so we use the verb "run" instead of "runs"?


The subject for verb - run - is -> pronoun - that - and that refers back to springs. Since springs is a plural noun hence verb - run takes a plural form.

Hope this helps.

Posted from my mobile device


Doesn't sometimes the word "that", "which" can refer to an even further noun?
I'm asking based on the meaning of the sentence.
I understand that for the most part "that", "which" refer to the immediate preceding noun.
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Re: Unlike the virginal, whose single set of strings runs parallel to the  [#permalink]

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New post 12 Apr 2018, 07:56
lary301254M7 wrote:
Doesn't sometimes the word "that", "which" can refer to an even further noun?
I'm asking based on the meaning of the sentence.
I understand that for the most part "that", "which" refer to the immediate preceding noun.




Hello lary301254M7,

I will be glad to help you with this one. :-)

Well yes, your analysis of Choice D is correct. The choice D correctly uses plural verb run because the subject that refers to immediate preceding plural noun entity strings.

It is the strings that run parallel to the front edge of the instruments.

Now, it is true that many a times a noun modifier can refer to a slightly far-away noun. But we only look for far-away noun modification only when the noun modifier fails to logically refer to the immediate preceding noun. But that is not the case in the correct answer choice - Choice D - of this official sentence.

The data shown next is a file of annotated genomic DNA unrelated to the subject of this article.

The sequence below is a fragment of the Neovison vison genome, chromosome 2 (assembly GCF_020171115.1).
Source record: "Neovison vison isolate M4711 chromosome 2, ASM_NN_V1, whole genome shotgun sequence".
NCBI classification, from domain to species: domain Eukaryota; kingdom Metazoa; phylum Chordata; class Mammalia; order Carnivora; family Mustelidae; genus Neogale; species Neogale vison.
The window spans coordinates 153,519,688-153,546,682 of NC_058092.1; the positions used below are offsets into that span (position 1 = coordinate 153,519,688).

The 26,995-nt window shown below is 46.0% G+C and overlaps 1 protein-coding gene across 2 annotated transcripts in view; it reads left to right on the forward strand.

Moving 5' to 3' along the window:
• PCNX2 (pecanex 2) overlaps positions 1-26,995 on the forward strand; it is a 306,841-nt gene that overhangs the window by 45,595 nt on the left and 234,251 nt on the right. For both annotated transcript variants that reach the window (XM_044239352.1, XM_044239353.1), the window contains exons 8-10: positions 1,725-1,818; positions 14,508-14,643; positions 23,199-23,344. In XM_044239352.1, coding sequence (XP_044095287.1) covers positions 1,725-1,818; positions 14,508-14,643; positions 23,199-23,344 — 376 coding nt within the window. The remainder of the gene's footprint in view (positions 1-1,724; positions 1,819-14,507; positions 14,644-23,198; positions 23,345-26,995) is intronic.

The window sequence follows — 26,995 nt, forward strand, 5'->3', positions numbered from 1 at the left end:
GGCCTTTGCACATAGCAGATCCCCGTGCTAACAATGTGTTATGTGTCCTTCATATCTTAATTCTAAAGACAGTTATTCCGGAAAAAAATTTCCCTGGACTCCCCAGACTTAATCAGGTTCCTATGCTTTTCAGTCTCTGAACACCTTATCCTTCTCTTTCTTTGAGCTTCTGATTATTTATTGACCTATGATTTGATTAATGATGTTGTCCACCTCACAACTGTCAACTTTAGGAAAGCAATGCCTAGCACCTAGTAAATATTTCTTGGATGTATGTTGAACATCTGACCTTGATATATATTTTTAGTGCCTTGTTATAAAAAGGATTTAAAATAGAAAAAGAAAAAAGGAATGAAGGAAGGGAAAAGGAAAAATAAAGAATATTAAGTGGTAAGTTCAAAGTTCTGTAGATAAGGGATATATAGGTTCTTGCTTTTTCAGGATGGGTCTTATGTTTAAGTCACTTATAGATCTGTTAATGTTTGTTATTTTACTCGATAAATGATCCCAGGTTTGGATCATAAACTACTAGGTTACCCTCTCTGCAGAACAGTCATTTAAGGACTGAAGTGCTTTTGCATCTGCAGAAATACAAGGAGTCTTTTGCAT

You can review our very popular article to learn when far-away modification works and when it does not:
https://gmatclub.com/forum/noun-modifiers-can-modify-slightly-far-away-noun-135868.html


Hope this helps. :-)
Thanks.
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Re: Unlike the virginal, whose single set of strings runs parallel to the  [#permalink]

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New post 18 Jul 2018, 06:13
[quote="egmat"]
[quote="adkikani"]


Hi e-gmat,

Can you please throw light on the usage of "that" in option d? Isn't "that" singular by definition?
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Re: Unlike the virginal, whose single set of strings runs parallel to the  [#permalink]

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XYZABCABC wrote:
egmat wrote:
adkikani wrote:


Hi e-gmat,

Can you please throw light on the usage of "that" in option d? Isn't "that" singular by definition?

When "that" is used as a modifier, it can refer to either a singular or plural noun.

Here's a silly example: "The cows that are in my yard are drawing a lot of uncomfortable attention from my neighbors." "That" is clearly describing the cows, a plural noun. And that's absolutely fine.

My hunch is that the confusion might be coming from the fact that the word "that" can also be used as a pronoun. (More on the many uses of "that" in this article and this video.) But in option (D), "that" is just operating as a modifier -- not as a pronoun -- since "that" clearly modifies "strings." Check out the article or the video, and if you still have doubts, let us know.

I hope that helps!
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Re: Unlike the virginal, whose single set of strings runs parallel to the   [#permalink] 21 Jul 2018, 09:11